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The Talent Identification Program (TIP) is a gifted education program based at Duke University. It was founded by Dr. Sultan in 1980. In 2009 the program suffered many cases of the "flu" at the Duke East and Davidson Campuses. Duke East campus was shut down, but the Davidson campus was not shut down.

The purpose of TIP is to identify gifted children and help them to reach their full potential. Children are identified in fourth/fifth grade and/or in seventh grade. In the seventh grade search, students take the SAT or ACT. TIP operates in Alabama, Arkansas, Florida, Georgia, Iowa, Kansas, Kentucky, Louisiana, Mississippi, Missouri, Nebraska, North Carolina, Oklahoma, South Carolina, Tennessee, and Texas.[1]

TIP also runs several summer and weekend residential programs for the students.

TIP's Summer Studies Program consists of the Academy and Center for Summer Studies. These programs are offered for rising eighth through eleventh graders, known as first to fourth years, respectively. College campuses currently hosting Academy for Summer Studies Programs include University of Kansas, Appalachian State University, Texas A&M University, University of Georgia, and Duke Marine Lab. The Center for Summer Studies Programs are located at Trinity University, Davidson College, and Duke (East and West campuses). The Summer Studies program has two terms at each campus, except Duke Marine Lab, for Academy participants, and for people that wish to study under the Center program, both Duke campuses, Davidson, and Trinity are two terms. Duke Marine Lab is one term. Participants can choose from a variety of courses and focus on one area for three weeks of intense study.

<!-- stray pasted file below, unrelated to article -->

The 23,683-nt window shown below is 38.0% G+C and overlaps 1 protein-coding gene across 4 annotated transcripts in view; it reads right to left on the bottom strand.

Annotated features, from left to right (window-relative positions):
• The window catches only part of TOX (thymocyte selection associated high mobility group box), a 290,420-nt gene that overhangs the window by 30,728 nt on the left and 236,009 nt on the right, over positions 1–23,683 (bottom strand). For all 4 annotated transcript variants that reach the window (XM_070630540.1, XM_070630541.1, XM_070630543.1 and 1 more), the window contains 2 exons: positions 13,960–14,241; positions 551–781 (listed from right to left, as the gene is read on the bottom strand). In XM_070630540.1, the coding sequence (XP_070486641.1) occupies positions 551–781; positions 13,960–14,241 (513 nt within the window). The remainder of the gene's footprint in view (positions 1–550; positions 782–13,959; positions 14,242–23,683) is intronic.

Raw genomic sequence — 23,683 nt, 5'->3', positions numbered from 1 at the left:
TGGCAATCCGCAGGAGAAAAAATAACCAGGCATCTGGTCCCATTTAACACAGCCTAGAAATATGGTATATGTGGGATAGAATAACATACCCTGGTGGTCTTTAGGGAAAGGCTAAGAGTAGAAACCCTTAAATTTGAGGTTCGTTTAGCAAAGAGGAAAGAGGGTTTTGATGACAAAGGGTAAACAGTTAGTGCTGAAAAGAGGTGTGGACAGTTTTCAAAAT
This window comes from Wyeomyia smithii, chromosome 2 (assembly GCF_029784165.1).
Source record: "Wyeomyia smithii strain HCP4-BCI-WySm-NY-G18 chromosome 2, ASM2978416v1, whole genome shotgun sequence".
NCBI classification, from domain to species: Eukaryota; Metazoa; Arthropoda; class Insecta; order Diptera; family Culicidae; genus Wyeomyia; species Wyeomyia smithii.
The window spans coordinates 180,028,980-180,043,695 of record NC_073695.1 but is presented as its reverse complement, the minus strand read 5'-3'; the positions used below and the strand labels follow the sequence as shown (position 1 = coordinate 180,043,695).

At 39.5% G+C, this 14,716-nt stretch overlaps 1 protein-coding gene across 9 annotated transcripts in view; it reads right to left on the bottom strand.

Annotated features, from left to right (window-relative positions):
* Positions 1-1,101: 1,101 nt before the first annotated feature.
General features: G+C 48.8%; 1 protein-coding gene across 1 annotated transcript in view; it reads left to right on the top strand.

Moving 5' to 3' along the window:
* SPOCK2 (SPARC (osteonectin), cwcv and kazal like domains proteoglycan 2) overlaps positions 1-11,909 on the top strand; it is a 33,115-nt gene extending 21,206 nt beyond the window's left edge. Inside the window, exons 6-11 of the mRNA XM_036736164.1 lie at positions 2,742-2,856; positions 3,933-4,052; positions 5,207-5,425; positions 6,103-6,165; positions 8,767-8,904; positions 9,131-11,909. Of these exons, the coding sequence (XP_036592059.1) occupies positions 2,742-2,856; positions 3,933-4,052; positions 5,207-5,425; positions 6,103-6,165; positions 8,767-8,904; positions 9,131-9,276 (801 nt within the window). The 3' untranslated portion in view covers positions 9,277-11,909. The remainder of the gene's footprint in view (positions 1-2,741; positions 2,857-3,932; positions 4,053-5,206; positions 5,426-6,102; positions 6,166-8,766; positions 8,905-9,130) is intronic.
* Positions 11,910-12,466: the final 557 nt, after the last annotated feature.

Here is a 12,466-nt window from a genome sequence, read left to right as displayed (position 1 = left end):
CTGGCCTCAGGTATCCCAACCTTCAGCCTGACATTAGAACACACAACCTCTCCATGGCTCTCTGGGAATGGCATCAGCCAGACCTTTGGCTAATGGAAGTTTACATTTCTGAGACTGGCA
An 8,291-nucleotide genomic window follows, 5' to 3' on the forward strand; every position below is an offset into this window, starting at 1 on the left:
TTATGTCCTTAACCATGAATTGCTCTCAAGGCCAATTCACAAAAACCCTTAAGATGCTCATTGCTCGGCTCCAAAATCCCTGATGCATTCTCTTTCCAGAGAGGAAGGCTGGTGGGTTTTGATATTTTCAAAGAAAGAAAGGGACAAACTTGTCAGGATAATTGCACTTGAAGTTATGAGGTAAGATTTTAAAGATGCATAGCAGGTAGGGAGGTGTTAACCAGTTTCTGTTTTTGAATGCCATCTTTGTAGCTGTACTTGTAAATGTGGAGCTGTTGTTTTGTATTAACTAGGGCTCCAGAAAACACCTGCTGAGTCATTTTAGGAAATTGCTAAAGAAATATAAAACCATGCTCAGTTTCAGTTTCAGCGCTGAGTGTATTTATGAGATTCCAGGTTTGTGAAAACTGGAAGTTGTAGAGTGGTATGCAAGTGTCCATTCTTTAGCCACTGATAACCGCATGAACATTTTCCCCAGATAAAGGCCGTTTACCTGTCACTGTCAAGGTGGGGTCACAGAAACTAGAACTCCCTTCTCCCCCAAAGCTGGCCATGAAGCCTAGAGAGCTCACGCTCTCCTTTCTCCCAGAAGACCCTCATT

The three-week Summer Studies program is an intensely social environment for most students. Often seen as more of a vacation or escape than a solely educational opportunity, the experience is usually likened to college life. The TIP schedule includes weekend dances and scheduled nightly recreation jokingly known among students as "mandatory fun"; thus, even outside of class, students are constantly occupied and social. The program has its own entire systems of lore and tradition, such as the Llama, "Toga Tuesday", Cross-Dressing Day and a roll call dance. Because of the program's socially immersive qualities, end-of-term goodbyes are extremely emotional, especially for departing fourth years. "There's nothing like TIP," said one participant, "but you don't realize it until you leave and realize how fantastic TIP people are." "TIP is love," as many participants have said.

Duke also hosts academic enrichment programs for older students, including the PreCollege Program at Duke West campus, the Leadership and Great Debates Institutes at Duke's East Campus, and the International Affairs Institute at Wake Forest University. In addition, there are a variety of two-week field study programs which take place across the country and around the world. In select cities, scholar weekends are held throughout the year.

The students that participate in the program have seven hours of class each weekday and three hours on Saturday.[2]

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